The headlines proclaim a massive surplus in Minnesota. Over $9 billion. The largest in state history. Conversation abounds about what should we buy? How large can tax cuts be? How much can we increase spending for education, childcare, homeless programs, mental health services and clean water?

Certainly all of those conversations are important as the Legislature and the governor debate priorities, colored by political debate in the face of a looming election where all 201 House and Senate seats and the governor are on the ballot.

My hope is that level heads prevail and decisions will be made as though no election were on the horizon. That discussion must first begin with how much money will there really be?

That $9 billion number is well-intended but comes from a whole series of estimates, each subject to a lot of error. Not dishonesty or mistakes, simply flawed human assumptions. 

When the forecast was being determined, there was no war in Ukraine. Oil was 30% lower per barrel than now. Gas prices were a dollar less. Record-level inflation is rolling through the economy in a way not anticipated. We are still besieged by severe workforce challenges, brought on by COVID and some generous federal unemployment decisions. 

In addition, Minnesota has enjoyed an influx of $73 billion from the federal government’s COVID stimulus and response packages. Virtually everyone in Minnesota has gotten some extra money from that. But that money comes, and then it is gone. As it rolled through the state economy, much of it became taxable in terms of wages, sales tax and company profits. As one considers all that, clearly much of the surplus has come from this Federal influx. It is difficult to measure, but certainly $3 billion or $4 billion worth of the surplus is because of this one-time federal windfall.

When one considers the disruptive effects of inflation, the Ukrainian war, gas prices and inadequate staffing for many sectors, it is easy to imagine that those elements will ultimately affect the state by up to half of the presumptive surplus.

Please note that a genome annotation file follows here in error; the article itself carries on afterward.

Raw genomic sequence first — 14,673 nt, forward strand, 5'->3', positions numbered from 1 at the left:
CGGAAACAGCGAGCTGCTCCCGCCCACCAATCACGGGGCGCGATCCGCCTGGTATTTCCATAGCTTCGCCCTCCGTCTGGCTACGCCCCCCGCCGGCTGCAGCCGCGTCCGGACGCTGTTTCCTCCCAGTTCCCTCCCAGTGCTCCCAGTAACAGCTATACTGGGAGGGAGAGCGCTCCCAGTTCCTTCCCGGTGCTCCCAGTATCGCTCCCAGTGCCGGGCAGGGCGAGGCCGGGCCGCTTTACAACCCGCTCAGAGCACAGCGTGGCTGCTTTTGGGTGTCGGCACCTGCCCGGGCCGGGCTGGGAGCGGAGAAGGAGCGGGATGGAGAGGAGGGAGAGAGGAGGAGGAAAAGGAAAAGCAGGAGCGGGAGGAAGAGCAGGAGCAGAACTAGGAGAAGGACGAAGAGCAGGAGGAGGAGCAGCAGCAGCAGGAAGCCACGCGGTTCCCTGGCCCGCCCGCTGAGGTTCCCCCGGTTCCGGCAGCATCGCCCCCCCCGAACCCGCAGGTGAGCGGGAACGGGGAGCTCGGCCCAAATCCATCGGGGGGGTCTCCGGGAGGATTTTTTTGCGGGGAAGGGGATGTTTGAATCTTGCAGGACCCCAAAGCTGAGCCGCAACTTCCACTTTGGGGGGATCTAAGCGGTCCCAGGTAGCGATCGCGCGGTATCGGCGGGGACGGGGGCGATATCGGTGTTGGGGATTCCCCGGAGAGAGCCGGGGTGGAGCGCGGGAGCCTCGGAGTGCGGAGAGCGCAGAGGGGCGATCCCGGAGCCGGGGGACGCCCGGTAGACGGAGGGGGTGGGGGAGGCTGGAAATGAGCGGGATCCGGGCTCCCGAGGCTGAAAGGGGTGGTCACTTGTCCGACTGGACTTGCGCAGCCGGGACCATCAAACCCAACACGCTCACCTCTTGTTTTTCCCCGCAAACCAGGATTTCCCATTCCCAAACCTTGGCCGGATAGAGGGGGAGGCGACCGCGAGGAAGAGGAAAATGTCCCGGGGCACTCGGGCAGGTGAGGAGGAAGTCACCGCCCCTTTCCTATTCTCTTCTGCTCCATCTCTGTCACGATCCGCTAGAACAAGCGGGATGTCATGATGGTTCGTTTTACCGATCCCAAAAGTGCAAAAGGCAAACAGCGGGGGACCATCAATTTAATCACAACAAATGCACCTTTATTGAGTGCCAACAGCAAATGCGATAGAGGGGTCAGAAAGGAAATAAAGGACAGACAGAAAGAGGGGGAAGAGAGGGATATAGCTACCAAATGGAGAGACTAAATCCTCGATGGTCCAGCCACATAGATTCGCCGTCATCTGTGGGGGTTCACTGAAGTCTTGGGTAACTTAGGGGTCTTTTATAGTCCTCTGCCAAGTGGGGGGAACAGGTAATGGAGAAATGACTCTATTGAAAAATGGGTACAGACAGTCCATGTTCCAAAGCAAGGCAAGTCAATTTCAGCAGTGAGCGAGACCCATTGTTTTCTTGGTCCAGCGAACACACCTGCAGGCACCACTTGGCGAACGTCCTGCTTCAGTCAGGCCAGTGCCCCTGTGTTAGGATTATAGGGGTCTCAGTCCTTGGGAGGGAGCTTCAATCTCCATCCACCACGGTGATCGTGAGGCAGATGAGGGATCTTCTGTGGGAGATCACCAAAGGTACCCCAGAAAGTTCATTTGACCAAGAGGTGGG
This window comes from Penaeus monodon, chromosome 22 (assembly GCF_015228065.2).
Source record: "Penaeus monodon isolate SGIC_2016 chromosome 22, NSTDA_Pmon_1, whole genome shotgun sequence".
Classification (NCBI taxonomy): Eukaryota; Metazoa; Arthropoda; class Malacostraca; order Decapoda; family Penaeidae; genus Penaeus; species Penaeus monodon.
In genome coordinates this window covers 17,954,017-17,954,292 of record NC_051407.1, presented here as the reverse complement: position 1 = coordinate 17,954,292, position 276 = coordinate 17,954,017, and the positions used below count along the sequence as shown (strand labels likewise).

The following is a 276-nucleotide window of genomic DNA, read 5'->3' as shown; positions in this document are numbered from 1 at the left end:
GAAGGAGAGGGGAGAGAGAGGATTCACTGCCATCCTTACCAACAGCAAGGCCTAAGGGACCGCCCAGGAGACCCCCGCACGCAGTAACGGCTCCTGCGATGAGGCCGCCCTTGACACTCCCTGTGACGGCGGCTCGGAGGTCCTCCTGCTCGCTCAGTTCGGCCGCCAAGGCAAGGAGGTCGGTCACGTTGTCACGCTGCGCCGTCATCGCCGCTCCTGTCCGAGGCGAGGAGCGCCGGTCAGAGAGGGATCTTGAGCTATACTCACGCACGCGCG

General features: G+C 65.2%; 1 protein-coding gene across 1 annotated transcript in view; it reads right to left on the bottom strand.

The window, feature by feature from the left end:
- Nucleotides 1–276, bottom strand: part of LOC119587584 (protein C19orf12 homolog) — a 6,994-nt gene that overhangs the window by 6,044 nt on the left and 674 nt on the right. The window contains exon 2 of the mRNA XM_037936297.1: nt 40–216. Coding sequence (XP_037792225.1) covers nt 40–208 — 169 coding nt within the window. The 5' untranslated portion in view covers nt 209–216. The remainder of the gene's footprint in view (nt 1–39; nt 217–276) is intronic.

On top of that, we have a $2.7 billion deficit in our unemployment fund. Those employers were gracious during the COVID fight to allow their staffs to not work if they felt at risk for their health. The fund the businesses paid into was overspent so the feds lent us over $1 billion, which has to be repaid. Every cent of that $2.3 billion went to unemployed workers, as a sort of advance payment from our companies and businesses. It is only right that they get paid back. Most of those businesses are not corporate behemoths but are mom-and-pop hardware stores, Main Street shops, local clinics and the like. They, like all of us, have been ravaged by the COVID crisis and they simply don’t have the means to pay twice for their employees.

What that means, in my view, is that we have a pretty small surplus. Perhaps only a couple of billion. A couple of billion is not nothing, but that does mean that we need to be prudent for all of our sake.

When a teenager gets a thousand dollar gift from his or her grandma, they can’t wait to spend it. We can’t be like that.

So to me, the question is, what do we really need now?

As I review the state and its challenges, I conclude that protecting those who cannot help themselves is the greatest need.

The greatest crisis is in assuring that our seniors and persons with disabilities are cared for. The entire industry is on the verge of collapse because the nursing homes and group homes cannot find staff to work there. Most are not accepting new frail elderly seniors and persons with disabilities. Many are simply closing outright. Simply put: where is grandma or a disabled person with profound needs supposed to go? There is nowhere in many areas of the state. It has become a crisis beyond what anybody would have expected. I have proposed spending $1.322 billion of our limited surplus to address this problem.

It is easy to spend $9 billion. It is much harder to be prudent.

We are all in this together.

Sen. Jim Abeler (R-Anoka) represents Senate District 35, which includes Anoka, along with parts of Ramsey, Andover and Coon Rapids.

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